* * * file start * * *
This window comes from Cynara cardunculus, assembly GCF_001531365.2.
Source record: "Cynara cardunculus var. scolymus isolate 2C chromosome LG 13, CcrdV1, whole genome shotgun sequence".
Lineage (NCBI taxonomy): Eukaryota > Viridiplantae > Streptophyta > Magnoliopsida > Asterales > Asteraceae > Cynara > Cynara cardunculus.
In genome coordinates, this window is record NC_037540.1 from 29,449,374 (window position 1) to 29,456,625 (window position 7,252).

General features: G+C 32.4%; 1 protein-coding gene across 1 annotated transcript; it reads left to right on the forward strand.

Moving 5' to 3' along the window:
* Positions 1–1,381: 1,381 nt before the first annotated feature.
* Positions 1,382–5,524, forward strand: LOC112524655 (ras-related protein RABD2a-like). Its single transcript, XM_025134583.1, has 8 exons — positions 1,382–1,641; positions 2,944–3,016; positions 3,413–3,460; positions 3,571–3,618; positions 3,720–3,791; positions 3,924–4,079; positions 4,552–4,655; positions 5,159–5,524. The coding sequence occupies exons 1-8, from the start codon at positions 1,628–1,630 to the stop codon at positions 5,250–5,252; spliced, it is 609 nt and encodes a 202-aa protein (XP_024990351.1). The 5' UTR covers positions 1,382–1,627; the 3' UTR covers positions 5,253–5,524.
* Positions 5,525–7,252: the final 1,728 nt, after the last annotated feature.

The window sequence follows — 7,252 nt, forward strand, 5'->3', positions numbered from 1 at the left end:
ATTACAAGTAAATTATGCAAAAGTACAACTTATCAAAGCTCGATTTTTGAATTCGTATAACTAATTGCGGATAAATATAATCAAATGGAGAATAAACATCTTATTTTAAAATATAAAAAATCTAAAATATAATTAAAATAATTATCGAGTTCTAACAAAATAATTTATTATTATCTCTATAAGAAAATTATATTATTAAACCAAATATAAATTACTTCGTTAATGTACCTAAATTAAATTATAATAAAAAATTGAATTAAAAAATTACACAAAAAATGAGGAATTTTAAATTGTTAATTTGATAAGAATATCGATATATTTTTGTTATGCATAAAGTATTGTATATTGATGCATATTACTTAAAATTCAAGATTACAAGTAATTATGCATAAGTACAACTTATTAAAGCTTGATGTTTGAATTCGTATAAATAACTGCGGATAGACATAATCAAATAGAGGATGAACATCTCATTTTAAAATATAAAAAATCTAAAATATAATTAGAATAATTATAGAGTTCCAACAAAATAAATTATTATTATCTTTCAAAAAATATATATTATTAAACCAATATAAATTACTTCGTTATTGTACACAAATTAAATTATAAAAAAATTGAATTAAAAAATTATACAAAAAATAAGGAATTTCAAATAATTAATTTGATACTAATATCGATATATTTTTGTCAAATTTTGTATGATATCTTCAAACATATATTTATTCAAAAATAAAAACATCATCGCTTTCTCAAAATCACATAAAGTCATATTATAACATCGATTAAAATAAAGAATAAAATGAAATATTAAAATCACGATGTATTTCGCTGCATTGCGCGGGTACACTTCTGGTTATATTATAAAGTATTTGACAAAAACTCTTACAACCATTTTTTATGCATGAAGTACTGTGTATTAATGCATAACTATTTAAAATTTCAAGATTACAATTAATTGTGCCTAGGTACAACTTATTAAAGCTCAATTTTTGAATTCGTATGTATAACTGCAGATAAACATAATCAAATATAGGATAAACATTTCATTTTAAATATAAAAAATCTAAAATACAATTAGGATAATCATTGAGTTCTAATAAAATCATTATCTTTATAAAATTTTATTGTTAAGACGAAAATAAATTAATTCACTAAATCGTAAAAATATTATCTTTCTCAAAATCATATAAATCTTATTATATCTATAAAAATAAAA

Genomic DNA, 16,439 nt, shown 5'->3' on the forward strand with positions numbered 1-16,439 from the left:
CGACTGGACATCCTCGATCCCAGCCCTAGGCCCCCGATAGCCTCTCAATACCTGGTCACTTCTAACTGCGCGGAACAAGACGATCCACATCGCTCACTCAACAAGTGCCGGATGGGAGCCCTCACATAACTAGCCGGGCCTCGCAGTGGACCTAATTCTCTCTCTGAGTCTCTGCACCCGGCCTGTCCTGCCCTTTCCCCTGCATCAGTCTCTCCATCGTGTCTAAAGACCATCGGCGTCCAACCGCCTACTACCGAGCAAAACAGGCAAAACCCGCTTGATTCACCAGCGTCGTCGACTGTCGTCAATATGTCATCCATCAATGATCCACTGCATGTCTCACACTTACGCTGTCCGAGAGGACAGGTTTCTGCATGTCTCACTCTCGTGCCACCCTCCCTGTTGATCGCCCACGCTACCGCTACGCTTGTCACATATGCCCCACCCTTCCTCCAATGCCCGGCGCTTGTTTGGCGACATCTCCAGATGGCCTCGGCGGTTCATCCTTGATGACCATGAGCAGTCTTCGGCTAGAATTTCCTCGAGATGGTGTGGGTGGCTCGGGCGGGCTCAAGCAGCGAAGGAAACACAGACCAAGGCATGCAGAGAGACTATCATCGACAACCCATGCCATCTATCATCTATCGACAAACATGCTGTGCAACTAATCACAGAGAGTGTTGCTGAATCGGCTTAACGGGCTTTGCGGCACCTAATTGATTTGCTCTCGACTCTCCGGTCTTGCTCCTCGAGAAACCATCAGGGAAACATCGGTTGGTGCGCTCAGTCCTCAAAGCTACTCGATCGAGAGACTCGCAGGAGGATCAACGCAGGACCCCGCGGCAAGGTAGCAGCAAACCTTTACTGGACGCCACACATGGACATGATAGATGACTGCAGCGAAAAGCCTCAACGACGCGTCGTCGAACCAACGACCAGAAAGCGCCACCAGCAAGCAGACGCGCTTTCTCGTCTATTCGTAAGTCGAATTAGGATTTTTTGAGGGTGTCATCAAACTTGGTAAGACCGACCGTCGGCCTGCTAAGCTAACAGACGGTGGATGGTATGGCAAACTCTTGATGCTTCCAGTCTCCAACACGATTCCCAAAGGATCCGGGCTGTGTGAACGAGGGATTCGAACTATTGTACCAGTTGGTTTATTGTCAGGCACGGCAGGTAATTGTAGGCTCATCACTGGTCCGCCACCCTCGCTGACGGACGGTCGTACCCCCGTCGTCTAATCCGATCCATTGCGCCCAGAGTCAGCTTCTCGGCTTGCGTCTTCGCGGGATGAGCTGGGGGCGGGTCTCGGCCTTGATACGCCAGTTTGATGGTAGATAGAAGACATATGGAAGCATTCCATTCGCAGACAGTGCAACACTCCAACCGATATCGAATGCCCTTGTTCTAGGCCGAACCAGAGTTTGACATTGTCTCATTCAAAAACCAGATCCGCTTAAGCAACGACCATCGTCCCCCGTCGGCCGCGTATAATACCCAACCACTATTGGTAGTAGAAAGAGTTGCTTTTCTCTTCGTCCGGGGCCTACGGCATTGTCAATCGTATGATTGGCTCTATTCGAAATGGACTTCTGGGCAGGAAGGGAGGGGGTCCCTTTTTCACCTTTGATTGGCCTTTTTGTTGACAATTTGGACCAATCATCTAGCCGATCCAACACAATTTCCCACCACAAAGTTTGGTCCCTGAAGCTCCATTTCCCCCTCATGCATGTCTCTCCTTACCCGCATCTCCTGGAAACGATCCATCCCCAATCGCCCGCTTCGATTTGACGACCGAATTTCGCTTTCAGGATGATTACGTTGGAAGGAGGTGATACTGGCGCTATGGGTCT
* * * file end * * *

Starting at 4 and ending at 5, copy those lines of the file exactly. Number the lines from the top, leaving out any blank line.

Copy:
In genome coordinates, this window is record NC_037540.1 from 29,449,374 (window position 1) to 29,456,625 (window position 7,252).

General features: G+C 32.4%; 1 protein-coding gene across 1 annotated transcript; it reads left to right on the forward strand.